Thursday, March 14, 2013

Rock Goes Country: Lay Lady Lay

Today’s Rock Goes Country selection doesn’t feature “Mr. Hughes in Dylan’s shoes,” but rather, Mr. Zimmerman in his own shoes. Picking up where he left off with the album “John Wesley Harding” in 1967, Bob Dylan returned to Nashville to record “Nashville Skyline” in 1969. The album propelled to the #3 slot in the US and topped the charts in Britain.

Part of the album’s success was the inclusion of the popular single release “Lay Lady Lay.” It was the second of three singles from the album and peaked at #7 on the Hot 100. Dylan’s new vocal sound, which he attributed to his cessation of smoking, coupled with the performances from a host of Nashville session men produced a sound most palatable to the American record buying public.

Dylan wrote the song in 1968 and it was to be the main theme for the movie “Midnight Cowboy”; however, delays in recording the song got it bumped from the project being replaced by Harry Nilsson’s cover of Fred Neil’s “Everybody’s Talking.”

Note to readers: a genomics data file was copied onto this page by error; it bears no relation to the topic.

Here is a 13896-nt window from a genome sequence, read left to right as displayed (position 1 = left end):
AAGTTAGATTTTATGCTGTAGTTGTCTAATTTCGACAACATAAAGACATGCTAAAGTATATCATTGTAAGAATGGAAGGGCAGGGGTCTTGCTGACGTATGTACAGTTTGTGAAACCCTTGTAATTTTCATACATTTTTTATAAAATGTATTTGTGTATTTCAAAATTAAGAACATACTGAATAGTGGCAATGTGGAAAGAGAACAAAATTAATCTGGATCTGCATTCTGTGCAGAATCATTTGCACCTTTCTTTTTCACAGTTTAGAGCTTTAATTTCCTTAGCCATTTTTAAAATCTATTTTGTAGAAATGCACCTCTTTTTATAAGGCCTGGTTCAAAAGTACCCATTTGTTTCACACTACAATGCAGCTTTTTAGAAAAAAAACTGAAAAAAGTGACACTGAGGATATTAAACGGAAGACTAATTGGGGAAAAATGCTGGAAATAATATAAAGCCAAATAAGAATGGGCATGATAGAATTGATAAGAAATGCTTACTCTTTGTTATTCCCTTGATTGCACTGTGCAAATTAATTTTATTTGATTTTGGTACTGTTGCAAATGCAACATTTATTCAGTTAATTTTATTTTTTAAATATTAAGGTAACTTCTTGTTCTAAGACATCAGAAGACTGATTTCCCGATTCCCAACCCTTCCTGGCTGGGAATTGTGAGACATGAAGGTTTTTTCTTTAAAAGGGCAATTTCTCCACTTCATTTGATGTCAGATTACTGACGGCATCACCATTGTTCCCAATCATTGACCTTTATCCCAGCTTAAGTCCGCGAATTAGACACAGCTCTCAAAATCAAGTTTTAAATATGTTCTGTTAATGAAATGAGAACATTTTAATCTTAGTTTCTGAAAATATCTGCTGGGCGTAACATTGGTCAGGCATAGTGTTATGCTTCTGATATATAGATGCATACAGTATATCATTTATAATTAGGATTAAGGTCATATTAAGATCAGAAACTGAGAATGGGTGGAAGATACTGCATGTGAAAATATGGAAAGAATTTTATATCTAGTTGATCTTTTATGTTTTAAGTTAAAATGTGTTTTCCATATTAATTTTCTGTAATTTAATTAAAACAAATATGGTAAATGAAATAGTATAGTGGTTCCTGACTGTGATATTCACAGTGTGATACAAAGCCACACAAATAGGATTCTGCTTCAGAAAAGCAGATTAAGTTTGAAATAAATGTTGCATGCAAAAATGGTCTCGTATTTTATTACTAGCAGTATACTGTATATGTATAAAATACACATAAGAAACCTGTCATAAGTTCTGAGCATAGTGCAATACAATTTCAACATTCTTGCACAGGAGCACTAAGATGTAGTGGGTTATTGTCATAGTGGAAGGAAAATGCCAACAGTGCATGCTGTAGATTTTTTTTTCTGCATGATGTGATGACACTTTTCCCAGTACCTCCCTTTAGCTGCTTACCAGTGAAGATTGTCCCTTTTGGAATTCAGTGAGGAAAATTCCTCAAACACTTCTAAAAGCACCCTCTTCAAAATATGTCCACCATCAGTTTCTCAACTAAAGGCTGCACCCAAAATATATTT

In addition to his vocals, Dylan played guitar, keyboards, and harmonica. In my opinion, four instrumental elements “make” this song. These include Pete Drake’s pedal steel guitar, Bob Wilson’s organ, Kenny Buttrey’s percussion, and Charlie Daniels’ occasional electric guitar. In addition, the cut features Charlie McCoy on bass.

The percussion part is highly unusual and it was suggested to Kenny Buttrey that he play either cowbells or bongos for the drum part. Much to his chagrin, both were needed for this song and the distinctive percussion on the track was born. Buttrey uses drumsticks on both. He also turned around to play the drum parts on the chorus, but the drums were not miked and they are actually heard as leakage through other studio microphones. Another great country influenced tune for our second week feature.

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